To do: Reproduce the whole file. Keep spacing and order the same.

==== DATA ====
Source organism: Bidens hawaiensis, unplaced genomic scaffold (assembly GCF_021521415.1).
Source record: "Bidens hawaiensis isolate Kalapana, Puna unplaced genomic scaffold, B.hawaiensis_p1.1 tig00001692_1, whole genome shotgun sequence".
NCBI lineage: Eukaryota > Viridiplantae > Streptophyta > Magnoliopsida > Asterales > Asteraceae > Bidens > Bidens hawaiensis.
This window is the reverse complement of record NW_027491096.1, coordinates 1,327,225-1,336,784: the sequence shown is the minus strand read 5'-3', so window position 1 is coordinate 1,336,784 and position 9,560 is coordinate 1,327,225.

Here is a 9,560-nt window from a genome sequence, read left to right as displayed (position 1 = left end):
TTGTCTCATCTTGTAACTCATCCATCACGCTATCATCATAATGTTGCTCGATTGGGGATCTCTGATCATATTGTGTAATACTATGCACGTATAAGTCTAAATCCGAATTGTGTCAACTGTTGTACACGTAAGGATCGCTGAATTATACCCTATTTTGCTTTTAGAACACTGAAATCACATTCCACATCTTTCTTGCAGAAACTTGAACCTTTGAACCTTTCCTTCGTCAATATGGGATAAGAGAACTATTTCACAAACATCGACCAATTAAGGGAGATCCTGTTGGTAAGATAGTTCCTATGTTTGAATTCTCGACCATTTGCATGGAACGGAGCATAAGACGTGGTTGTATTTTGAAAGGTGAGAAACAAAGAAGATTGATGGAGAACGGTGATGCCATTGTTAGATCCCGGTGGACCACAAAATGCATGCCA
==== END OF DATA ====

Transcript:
Source organism: Bidens hawaiensis, unplaced genomic scaffold (assembly GCF_021521415.1).
Source record: "Bidens hawaiensis isolate Kalapana, Puna unplaced genomic scaffold, B.hawaiensis_p1.1 tig00001692_1, whole genome shotgun sequence".
NCBI lineage: Eukaryota > Viridiplantae > Streptophyta > Magnoliopsida > Asterales > Asteraceae > Bidens > Bidens hawaiensis.
This window is the reverse complement of record NW_027491096.1, coordinates 1,327,225-1,336,784: the sequence shown is the minus strand read 5'-3', so window position 1 is coordinate 1,336,784 and position 9,560 is coordinate 1,327,225.

Here is a 9,560-nt window from a genome sequence, read left to right as displayed (position 1 = left end):
TTGTCTCATCTTGTAACTCATCCATCACGCTATCATCATAATGTTGCTCGATTGGGGATCTCTGATCATATTGTGTAATACTATGCACGTATAAGTCTAAATCCGAATTGTGTCAACTGTTGTACACGTAAGGATCGCTGAATTATACCCTATTTTGCTTTTAGAACACTGAAATCACATTCCACATCTTTCTTGCAGAAACTTGAACCTTTGAACCTTTCCTTCGTCAATATGGGATAAGAGAACTATTTCACAAACATCGACCAATTAAGGGAGATCCTGTTGGTAAGATAGTTCCTATGTTTGAATTCTCGACCATTTGCATGGAACGGAGCATAAGACGTGGTTGTATTTTGAAAGGTGAGAAACAAAGAAGATTGATGGAGAACGGTGATGCCATTGTTAGATCCCGGTGGACCACAAAATGCATGCCA